Our door will be narrower than it is tall, as well. Following the same procedure, scale it along the other axis (x if you used z last time, or z if you used x) down to half its current size.

Edit the edges

Our door should also get narrower at the top than at the bottom. This can be a very simple, yet very effective design if used properly. Switch to the Edge selection mode (second of the second group of pyramid buttons). Notice that when you mouseover an edge, it will light up green now. Click the two top side edges, and they will turn red indicating they are selected (select the shorter edges, not the longer ones).

Right click anywhere, then click move, and choose the axis that's at a right angle with that edge (but not the Y axis). Now you can use either Tab entry, or use Shift to snap to the grid, and move that corner of the door. Move it until it's 2 units away from the origin, and do the same for the opposite edge on the top.

Hide, Move and Rotate shapes

Now we'll get slightly fancier with our door by adding a triangle we plan to texture with a logo later to the front of the door. Deselect everything by using the Select menu, or clicking everything until nothing is red anymore, and right click in the scene. When the menu pops up, go to the Cylinder menu by clicking on the preferences icon ([W3D-Buttons-Prefmenu]), then enter 3 for sections and click OK. We've created a triangular shape now, but it's too small, and we can't select it because the door is in the way.

To solve this, we'll hide the door by selecting it, and going to Select > Hide Selected in the menus. Next, move the shape out of the way by right-clicking, and selecting Move. Now that it's out of the way, we can go to Select > Show All in the menu to bring our door back.

Because we want this to be a sign on the door, we'll rotate and scale it. Scale the shape along the Y axis to 1/8th its size (12.5%). Our triangular piece is now 0.25 units tall. Switch to Body selection mode, and select the triangle, then right click and choose Rotate, and whichever axis is parellel to the face of the door (except Y). Now we can rotate the shape along this axis. Rotate the shape 90 degrees to appear flat against the door, and click to lock in the change.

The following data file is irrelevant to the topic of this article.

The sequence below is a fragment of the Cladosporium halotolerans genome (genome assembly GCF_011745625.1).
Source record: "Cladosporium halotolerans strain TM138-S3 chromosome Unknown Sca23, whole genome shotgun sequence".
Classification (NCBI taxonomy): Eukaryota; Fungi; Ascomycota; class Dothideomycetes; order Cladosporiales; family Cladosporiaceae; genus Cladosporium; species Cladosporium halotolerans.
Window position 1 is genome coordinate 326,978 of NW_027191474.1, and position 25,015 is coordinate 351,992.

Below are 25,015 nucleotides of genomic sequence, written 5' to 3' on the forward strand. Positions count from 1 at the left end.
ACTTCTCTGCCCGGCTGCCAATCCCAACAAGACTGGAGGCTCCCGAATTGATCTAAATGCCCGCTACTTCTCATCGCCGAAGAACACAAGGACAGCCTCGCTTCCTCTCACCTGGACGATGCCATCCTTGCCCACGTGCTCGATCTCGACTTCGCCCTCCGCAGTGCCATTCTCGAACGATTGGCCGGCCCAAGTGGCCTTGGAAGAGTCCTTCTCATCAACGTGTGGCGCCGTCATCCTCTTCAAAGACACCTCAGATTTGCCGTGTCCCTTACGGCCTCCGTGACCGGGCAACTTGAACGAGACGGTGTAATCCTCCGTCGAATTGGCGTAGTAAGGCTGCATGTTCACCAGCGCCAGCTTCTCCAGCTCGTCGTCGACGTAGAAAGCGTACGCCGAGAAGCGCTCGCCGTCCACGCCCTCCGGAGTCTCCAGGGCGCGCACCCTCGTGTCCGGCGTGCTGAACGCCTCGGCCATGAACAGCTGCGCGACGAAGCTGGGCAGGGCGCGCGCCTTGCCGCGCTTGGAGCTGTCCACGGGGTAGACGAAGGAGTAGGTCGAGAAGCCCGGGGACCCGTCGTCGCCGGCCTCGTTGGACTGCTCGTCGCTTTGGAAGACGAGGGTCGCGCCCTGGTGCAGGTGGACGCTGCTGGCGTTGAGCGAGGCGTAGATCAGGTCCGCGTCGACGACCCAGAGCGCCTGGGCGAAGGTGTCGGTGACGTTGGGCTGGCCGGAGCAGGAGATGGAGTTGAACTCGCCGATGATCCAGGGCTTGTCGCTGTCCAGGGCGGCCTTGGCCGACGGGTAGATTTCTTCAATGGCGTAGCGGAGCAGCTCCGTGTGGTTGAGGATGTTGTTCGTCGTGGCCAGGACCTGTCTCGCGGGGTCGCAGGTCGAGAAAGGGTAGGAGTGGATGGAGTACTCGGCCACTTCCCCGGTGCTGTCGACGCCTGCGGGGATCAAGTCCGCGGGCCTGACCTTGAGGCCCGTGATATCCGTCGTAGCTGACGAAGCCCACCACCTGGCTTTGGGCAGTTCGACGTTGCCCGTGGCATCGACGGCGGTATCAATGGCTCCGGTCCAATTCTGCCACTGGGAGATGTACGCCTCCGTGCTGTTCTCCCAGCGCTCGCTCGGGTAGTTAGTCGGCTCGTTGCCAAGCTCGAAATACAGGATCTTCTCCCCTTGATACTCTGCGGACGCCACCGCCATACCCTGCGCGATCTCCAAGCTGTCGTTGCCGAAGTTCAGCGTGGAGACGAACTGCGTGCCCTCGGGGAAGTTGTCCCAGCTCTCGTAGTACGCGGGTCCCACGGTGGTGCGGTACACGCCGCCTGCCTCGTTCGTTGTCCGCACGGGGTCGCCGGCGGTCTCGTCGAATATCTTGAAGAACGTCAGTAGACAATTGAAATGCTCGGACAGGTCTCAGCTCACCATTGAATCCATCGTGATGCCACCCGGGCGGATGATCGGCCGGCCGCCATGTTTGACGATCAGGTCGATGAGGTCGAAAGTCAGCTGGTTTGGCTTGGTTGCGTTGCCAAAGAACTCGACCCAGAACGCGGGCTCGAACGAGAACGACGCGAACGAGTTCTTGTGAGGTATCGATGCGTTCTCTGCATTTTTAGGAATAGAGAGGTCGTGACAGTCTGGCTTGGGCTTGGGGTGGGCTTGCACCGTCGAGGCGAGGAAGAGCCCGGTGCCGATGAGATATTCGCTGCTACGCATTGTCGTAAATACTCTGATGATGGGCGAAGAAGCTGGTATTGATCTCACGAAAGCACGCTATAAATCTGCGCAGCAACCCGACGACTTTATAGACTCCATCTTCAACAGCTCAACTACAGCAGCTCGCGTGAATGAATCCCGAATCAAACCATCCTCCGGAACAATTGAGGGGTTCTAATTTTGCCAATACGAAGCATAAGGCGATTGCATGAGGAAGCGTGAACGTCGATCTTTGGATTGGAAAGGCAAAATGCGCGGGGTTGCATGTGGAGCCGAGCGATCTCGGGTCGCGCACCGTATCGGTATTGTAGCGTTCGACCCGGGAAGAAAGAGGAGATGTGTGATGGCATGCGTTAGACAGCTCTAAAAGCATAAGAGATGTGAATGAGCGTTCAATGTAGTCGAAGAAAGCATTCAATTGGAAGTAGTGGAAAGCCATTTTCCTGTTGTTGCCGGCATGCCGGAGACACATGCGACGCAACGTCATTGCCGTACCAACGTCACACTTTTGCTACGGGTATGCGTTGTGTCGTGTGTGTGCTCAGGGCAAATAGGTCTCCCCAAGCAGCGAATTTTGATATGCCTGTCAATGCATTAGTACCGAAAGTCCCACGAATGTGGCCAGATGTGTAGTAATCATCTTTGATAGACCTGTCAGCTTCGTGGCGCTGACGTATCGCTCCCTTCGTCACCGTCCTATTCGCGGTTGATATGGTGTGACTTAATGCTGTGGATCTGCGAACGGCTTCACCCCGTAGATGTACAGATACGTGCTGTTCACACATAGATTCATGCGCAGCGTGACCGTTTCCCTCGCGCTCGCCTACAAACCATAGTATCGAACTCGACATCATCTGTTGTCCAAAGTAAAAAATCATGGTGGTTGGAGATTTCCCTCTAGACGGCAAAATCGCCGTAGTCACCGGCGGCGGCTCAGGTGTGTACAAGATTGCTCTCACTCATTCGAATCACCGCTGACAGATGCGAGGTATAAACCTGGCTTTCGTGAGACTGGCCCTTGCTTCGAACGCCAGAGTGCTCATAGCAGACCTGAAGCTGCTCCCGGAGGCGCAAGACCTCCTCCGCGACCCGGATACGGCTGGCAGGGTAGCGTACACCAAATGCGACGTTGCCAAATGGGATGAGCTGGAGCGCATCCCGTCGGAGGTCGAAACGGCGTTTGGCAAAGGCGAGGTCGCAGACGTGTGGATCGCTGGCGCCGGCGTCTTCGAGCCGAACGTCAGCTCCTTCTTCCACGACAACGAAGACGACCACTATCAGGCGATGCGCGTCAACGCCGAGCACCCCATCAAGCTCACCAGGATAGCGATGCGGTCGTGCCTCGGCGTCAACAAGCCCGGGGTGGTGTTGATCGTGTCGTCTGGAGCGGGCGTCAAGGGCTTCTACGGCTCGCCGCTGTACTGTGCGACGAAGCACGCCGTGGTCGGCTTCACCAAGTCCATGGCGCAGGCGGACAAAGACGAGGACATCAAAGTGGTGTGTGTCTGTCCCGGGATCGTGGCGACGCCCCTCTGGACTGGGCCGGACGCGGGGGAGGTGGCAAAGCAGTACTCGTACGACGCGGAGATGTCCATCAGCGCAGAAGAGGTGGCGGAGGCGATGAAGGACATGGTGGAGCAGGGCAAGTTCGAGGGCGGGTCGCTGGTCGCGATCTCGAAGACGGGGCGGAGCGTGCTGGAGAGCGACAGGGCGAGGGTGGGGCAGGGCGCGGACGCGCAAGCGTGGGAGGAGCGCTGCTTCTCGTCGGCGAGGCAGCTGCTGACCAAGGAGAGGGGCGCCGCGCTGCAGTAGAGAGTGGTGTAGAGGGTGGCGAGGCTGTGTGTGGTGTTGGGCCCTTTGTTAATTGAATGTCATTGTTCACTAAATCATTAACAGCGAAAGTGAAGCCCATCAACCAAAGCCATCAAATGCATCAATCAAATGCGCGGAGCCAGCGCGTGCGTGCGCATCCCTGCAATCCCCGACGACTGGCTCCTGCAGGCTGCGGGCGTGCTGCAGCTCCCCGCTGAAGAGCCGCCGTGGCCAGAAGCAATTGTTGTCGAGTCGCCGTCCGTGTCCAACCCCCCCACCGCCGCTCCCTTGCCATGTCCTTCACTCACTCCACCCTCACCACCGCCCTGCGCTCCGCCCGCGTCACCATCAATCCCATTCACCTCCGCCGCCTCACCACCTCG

Editing verticies and faces

To edit a vertex or face, just pick the appropriate selection mode, and select the editing mode for the action you want to perform on the element. Keep in mind that changes to one element can affect the others: moving a face will move the adjacent edges, and resize and rotate the edges and faces adjacent to those.

Using the orthographic view


Now we want to attach the shape to the front of our door. The easiest way to do this is to use an orthographic, or schematic view. Click View > Orthographic View in the menus, and then View > View Along > Positive Z. We now have a top-down view of our scene (+Z places the camera on a point on the positive Z axis). Freemove the shape to be centered on the X axis if it's not already, and then place it so it's just past touching the door (the two shapes should overlap a little). The figure at the left is what my shape looks like now.

Applying a material to the shape

To my semi-certain knowledge, there is currently no way to texture map a shape in Wings3D. The only way to apply a texture to your shape would be to re-edit it with another program, export it as VRML and edit the code directly (very difficult), or allow UnrealEd to texture it for you when you import it (UEd will inform you that the mesh is untextured and apply the currently selected texture to it, which may not look as nice as you'd like it to.)

To make it look pretty anyways, select all the faces you want to apply a specific material to ('materials' in Wings3D are a set of characteristics that define color, shinyness, etc.), using either the Face or Body selection modes. Now, right-click and select Material, then enter a name (doesn't reallly matter, unless you want to apply the same material later to other faces). The Diffuse and Specular colors are the key ones here, and will control the color of the object and the color of the light reflecting on it. Ambient color will slightly change the colors of both, and I haven't figured out Emission yet. :p Shinyness changes the size of the reflection, and Opacity makes your shape partially see-through. To the left, you can see the material I assigned to my shape.

This page spit up by DUc0N


dUc0N: Page is done now :) It's maybe not entirely complete, but this is what I managed without a nervous breakdown.

The Unreal Engine Documentation Site

Wiki Community

Topic Categories

Image Uploads

Random Page

Recent Changes

Offline Wiki

Unreal Engine

Console Commands


Mapping Topics

Mapping Lessons

UnrealEd Interface


Scripting Topics

Scripting Lessons

Making Mods

Class Tree


Modeling Topics


Log In